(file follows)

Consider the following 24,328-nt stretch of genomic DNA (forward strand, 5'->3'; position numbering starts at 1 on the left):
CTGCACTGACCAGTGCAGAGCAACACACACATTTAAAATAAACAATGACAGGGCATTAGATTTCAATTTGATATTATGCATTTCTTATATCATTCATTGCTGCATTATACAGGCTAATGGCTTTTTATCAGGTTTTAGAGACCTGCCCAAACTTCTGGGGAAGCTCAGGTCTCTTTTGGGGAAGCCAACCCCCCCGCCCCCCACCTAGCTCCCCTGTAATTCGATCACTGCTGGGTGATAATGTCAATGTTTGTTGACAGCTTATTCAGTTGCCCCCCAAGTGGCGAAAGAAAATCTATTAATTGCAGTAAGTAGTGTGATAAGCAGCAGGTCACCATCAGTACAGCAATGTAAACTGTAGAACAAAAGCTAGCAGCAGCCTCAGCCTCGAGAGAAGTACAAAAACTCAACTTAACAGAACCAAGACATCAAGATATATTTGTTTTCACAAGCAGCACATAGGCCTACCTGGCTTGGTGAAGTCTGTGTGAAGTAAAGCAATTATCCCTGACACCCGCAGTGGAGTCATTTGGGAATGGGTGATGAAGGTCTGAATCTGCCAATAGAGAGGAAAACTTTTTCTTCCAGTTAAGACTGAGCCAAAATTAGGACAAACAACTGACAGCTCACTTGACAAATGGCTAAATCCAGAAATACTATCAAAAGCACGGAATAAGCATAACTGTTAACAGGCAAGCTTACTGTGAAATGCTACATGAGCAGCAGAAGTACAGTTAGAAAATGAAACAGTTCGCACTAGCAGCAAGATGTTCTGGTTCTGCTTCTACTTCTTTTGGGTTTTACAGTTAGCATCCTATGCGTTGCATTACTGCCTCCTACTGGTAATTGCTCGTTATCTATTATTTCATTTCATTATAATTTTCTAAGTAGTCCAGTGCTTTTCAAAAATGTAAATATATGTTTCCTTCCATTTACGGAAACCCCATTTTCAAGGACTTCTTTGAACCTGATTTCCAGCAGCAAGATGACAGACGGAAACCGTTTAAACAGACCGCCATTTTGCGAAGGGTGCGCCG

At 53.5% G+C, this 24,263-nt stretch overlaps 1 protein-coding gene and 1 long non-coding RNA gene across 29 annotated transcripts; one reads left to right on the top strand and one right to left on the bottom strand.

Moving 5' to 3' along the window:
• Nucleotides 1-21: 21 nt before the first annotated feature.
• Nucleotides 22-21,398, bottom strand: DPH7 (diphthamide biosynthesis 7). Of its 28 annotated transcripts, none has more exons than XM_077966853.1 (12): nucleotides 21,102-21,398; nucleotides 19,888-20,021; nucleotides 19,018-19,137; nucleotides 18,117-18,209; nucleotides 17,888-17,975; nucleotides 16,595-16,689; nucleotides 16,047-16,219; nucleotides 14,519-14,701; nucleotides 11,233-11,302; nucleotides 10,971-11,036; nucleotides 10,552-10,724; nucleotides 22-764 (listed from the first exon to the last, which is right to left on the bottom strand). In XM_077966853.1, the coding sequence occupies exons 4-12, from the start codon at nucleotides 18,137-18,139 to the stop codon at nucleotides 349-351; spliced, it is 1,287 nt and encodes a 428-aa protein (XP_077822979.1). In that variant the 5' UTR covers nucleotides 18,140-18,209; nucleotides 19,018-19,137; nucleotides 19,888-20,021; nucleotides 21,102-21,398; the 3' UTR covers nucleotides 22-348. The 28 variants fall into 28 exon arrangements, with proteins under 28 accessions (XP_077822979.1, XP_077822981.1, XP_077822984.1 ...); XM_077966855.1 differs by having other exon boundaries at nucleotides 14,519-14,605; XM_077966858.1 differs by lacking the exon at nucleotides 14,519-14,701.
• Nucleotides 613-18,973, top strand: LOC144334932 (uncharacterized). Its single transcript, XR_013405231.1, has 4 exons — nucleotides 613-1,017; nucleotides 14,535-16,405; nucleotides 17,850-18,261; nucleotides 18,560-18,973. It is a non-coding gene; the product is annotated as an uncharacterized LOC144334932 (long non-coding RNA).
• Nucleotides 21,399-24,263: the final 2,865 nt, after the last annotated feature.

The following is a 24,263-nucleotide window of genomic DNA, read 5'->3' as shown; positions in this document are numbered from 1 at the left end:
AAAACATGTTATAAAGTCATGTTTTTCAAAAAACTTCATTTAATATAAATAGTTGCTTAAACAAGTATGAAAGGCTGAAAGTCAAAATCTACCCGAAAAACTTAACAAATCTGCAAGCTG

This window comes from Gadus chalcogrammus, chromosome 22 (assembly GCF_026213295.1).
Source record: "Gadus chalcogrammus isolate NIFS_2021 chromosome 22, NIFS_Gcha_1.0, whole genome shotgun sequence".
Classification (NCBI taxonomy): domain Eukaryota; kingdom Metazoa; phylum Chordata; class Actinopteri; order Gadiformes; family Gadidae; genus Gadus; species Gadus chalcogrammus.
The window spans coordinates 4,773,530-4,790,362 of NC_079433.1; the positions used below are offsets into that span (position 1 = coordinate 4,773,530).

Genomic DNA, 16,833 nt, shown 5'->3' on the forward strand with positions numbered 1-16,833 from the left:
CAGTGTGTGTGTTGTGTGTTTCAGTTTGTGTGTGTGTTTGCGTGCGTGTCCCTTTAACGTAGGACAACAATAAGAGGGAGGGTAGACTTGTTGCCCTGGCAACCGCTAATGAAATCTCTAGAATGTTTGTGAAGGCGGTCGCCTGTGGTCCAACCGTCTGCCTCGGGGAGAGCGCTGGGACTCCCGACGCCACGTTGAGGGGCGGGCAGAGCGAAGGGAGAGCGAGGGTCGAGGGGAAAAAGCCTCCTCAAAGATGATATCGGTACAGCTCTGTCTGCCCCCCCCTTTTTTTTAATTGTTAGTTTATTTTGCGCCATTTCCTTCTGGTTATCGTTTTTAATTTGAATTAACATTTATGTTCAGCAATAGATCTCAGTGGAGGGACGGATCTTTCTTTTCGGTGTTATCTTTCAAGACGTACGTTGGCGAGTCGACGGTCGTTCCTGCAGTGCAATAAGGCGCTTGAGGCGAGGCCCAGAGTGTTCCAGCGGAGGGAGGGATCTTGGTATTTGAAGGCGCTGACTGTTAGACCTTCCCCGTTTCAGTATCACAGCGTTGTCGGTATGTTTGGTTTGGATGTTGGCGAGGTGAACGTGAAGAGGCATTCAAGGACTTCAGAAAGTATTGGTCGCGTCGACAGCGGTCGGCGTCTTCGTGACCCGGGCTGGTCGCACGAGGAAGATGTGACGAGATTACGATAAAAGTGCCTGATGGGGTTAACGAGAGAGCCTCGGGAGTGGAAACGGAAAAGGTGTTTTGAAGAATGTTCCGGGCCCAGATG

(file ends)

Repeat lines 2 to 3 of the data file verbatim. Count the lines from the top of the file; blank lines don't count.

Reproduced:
CTGCACTGACCAGTGCAGAGCAACACACACATTTAAAATAAACAATGACAGGGCATTAGATTTCAATTTGATATTATGCATTTCTTATATCATTCATTGCTGCATTATACAGGCTAATGGCTTTTTATCAGGTTTTAGAGACCTGCCCAAACTTCTGGGGAAGCTCAGGTCTCTTTTGGGGAAGCCAACCCCCCCGCCCCCCACCTAGCTCCCCTGTAATTCGATCACTGCTGGGTGATAATGTCAATGTTTGTTGACAGCTTATTCAGTTGCCCCCCAAGTGGCGAAAGAAAATCTATTAATTGCAGTAAGTAGTGTGATAAGCAGCAGGTCACCATCAGTACAGCAATGTAAACTGTAGAACAAAAGCTAGCAGCAGCCTCAGCCTCGAGAGAAGTACAAAAACTCAACTTAACAGAACCAAGACATCAAGATATATTTGTTTTCACAAGCAGCACATAGGCCTACCTGGCTTGGTGAAGTCTGTGTGAAGTAAAGCAATTATCCCTGACACCCGCAGTGGAGTCATTTGGGAATGGGTGATGAAGGTCTGAATCTGCCAATAGAGAGGAAAACTTTTTCTTCCAGTTAAGACTGAGCCAAAATTAGGACAAACAACTGACAGCTCACTTGACAAATGGCTAAATCCAGAAATACTATCAAAAGCACGGAATAAGCATAACTGTTAACAGGCAAGCTTACTGTGAAATGCTACATGAGCAGCAGAAGTACAGTTAGAAAATGAAACAGTTCGCACTAGCAGCAAGATGTTCTGGTTCTGCTTCTACTTCTTTTGGGTTTTACAGTTAGCATCCTATGCGTTGCATTACTGCCTCCTACTGGTAATTGCTCGTTATCTATTATTTCATTTCATTATAATTTTCTAAGTAGTCCAGTGCTTTTCAAAAATGTAAATATATGTTTCCTTCCATTTACGGAAACCCCATTTTCAAGGACTTCTTTGAACCTGATTTCCAGCAGCAAGATGACAGACGGAAACCGTTTAAACAGACCGCCATTTTGCGAAGGGTGCGCCG

At 53.5% G+C, this 24,263-nt stretch overlaps 1 protein-coding gene and 1 long non-coding RNA gene across 29 annotated transcripts; one reads left to right on the top strand and one right to left on the bottom strand.